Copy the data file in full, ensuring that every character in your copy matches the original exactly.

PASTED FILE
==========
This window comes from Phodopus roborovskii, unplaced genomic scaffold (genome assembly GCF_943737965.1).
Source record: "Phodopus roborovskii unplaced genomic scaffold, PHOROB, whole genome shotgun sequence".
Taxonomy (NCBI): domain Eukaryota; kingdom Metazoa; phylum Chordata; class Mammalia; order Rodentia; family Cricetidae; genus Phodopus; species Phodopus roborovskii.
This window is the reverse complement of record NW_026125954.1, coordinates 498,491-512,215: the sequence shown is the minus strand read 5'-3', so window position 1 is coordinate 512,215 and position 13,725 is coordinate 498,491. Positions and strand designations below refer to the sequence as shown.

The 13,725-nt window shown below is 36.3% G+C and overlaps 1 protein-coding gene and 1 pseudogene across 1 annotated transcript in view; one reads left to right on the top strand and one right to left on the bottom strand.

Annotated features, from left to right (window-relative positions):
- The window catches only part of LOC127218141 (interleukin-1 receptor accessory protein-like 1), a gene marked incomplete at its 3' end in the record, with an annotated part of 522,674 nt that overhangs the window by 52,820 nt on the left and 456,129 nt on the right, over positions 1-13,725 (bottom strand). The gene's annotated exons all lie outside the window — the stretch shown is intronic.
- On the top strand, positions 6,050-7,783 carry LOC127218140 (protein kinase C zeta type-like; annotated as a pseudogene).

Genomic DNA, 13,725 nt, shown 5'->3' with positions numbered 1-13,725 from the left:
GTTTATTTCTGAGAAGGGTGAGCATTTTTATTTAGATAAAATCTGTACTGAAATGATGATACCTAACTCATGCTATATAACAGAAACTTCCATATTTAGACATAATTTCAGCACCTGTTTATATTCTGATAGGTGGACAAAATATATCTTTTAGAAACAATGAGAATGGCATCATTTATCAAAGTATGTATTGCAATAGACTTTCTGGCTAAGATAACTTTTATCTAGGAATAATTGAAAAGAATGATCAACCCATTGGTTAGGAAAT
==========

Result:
This window comes from Phodopus roborovskii, unplaced genomic scaffold (genome assembly GCF_943737965.1).
Source record: "Phodopus roborovskii unplaced genomic scaffold, PHOROB, whole genome shotgun sequence".
Taxonomy (NCBI): domain Eukaryota; kingdom Metazoa; phylum Chordata; class Mammalia; order Rodentia; family Cricetidae; genus Phodopus; species Phodopus roborovskii.
This window is the reverse complement of record NW_026125954.1, coordinates 498,491-512,215: the sequence shown is the minus strand read 5'-3', so window position 1 is coordinate 512,215 and position 13,725 is coordinate 498,491. Positions and strand designations below refer to the sequence as shown.

The 13,725-nt window shown below is 36.3% G+C and overlaps 1 protein-coding gene and 1 pseudogene across 1 annotated transcript in view; one reads left to right on the top strand and one right to left on the bottom strand.

Annotated features, from left to right (window-relative positions):
- The window catches only part of LOC127218141 (interleukin-1 receptor accessory protein-like 1), a gene marked incomplete at its 3' end in the record, with an annotated part of 522,674 nt that overhangs the window by 52,820 nt on the left and 456,129 nt on the right, over positions 1-13,725 (bottom strand). The gene's annotated exons all lie outside the window — the stretch shown is intronic.
- On the top strand, positions 6,050-7,783 carry LOC127218140 (protein kinase C zeta type-like; annotated as a pseudogene).

Genomic DNA, 13,725 nt, shown 5'->3' with positions numbered 1-13,725 from the left:
GTTTATTTCTGAGAAGGGTGAGCATTTTTATTTAGATAAAATCTGTACTGAAATGATGATACCTAACTCATGCTATATAACAGAAACTTCCATATTTAGACATAATTTCAGCACCTGTTTATATTCTGATAGGTGGACAAAATATATCTTTTAGAAACAATGAGAATGGCATCATTTATCAAAGTATGTATTGCAATAGACTTTCTGGCTAAGATAACTTTTATCTAGGAATAATTGAAAAGAATGATCAACCCATTGGTTAGGAAAT